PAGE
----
Probability and Statistics Seminar   RSS

30/04/2014, 11:30 — 12:30 — Room P3.10, Mathematics Building
, CEMAT, Instituto Superior Técnico, Universidade de Lisboa

Estimating Adaptive Market Efficiency Using the Kalman Filter

This paper addresses the adaptive market hypothesis (AMH), which suggests that market efficiency is not a stable property, but rather that it evolves with time. The test of evolving efficiency (TEE) investigates the efficiency of a particular market by using a multi-factor model with time-varying coefficients and GARCH errors. The model is a variant of the stochastic GARCH in Mean (GARCH-M) proposed in 1990, which tests for market efficiency in an absolute sense, i.e. by assuming that market efficiency is unchanged over time. To resolve this problem, the TEE extends all previous tests and provides a mechanism for observing the market learning process by estimating the changes in market efficiency over time. Both stochastic GARCH-M and TEE models are estimated using Kalman filtering techniques. The contribution of this paper is two-fold:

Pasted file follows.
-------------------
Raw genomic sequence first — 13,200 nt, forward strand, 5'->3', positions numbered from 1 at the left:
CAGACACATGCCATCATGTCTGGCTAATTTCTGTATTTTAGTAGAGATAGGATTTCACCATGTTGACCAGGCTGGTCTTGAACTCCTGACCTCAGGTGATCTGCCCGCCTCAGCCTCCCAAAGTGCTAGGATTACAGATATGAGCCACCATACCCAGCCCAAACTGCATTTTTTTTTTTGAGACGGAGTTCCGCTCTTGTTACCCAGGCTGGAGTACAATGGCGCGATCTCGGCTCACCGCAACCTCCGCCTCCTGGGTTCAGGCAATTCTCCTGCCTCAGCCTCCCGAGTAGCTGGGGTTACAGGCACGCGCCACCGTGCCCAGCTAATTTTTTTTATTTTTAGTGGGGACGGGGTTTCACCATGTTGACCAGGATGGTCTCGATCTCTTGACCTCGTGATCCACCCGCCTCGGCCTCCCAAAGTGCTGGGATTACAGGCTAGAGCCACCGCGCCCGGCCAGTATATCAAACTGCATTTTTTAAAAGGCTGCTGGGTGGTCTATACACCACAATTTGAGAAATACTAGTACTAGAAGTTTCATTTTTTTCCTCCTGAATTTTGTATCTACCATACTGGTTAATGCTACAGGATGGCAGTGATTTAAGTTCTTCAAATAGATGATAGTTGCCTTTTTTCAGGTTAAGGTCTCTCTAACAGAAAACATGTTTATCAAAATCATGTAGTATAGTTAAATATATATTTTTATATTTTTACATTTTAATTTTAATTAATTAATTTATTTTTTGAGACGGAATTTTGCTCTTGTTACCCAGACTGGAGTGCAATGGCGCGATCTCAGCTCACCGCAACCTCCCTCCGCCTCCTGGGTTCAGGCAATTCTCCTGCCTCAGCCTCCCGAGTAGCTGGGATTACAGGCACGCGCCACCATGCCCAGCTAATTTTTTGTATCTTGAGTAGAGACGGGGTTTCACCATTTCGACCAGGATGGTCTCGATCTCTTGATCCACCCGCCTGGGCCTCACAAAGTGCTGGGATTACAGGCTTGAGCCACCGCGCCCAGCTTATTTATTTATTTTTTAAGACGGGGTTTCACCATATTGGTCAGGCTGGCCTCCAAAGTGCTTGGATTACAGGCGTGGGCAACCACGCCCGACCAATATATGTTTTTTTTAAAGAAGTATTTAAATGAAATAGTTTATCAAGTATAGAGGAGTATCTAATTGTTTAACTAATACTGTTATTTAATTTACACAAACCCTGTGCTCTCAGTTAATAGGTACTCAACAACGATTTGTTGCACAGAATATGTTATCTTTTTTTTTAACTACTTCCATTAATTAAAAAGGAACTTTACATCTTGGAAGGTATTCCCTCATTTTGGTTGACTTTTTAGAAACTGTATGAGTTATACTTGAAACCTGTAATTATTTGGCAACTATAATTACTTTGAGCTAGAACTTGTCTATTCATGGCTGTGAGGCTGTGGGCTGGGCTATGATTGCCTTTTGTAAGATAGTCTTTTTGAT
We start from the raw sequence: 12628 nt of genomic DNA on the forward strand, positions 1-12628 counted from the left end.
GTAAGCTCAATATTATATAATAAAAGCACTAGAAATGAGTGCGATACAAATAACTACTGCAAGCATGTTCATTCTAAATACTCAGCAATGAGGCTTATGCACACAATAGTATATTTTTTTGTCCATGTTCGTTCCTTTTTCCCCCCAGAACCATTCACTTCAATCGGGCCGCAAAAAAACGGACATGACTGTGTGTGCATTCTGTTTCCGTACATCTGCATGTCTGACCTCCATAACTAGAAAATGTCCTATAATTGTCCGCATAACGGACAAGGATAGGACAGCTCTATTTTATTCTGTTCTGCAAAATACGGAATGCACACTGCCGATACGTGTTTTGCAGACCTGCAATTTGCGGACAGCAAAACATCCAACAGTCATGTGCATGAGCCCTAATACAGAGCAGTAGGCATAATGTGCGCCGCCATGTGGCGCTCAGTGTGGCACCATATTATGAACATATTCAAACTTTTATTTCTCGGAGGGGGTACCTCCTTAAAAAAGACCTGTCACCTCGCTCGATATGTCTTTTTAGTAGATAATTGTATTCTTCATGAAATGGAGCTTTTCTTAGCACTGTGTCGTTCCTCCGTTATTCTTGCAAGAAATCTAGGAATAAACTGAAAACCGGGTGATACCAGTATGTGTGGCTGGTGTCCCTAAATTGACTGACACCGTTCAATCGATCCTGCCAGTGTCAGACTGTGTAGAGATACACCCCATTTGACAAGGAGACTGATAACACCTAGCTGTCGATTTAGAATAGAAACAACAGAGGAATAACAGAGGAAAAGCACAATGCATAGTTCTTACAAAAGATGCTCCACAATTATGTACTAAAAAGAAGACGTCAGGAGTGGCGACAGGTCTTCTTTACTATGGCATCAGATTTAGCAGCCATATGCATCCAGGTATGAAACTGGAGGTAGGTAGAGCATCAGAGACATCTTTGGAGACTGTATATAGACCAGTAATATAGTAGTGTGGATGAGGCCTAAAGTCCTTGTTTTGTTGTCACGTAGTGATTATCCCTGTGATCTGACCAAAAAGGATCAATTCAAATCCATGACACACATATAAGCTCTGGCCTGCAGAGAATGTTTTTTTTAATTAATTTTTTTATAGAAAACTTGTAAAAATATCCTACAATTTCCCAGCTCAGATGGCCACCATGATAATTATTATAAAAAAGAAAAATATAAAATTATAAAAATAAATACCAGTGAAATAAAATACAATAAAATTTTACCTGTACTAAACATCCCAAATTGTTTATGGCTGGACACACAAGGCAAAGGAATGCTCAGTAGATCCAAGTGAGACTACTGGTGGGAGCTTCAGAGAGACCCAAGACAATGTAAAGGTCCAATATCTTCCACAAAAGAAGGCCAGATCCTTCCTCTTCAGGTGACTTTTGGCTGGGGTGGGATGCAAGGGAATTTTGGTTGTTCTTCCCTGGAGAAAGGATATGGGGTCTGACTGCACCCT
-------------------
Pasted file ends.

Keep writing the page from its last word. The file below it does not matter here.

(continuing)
1. we explain in detail the quasi-maximum likelihood estimation (QMLE) procedure based on the standard Kalman filter applied to the stochastic GARCH-M and TEE models;
  2. we estimate the changes in the level of market efficiency in three markets over a period that includes the financial markets crisis of 2007/2008.

The three markets are specifically chosen to reflect a developed (London LSE), mature emerging (Johannesburg JSE) and immature emerging market (Nairobi NSE) perspective. Our empirical study suggests that, in spite of the financial crisis, all three markets maintained their pre-crisis level of weak-form efficiency.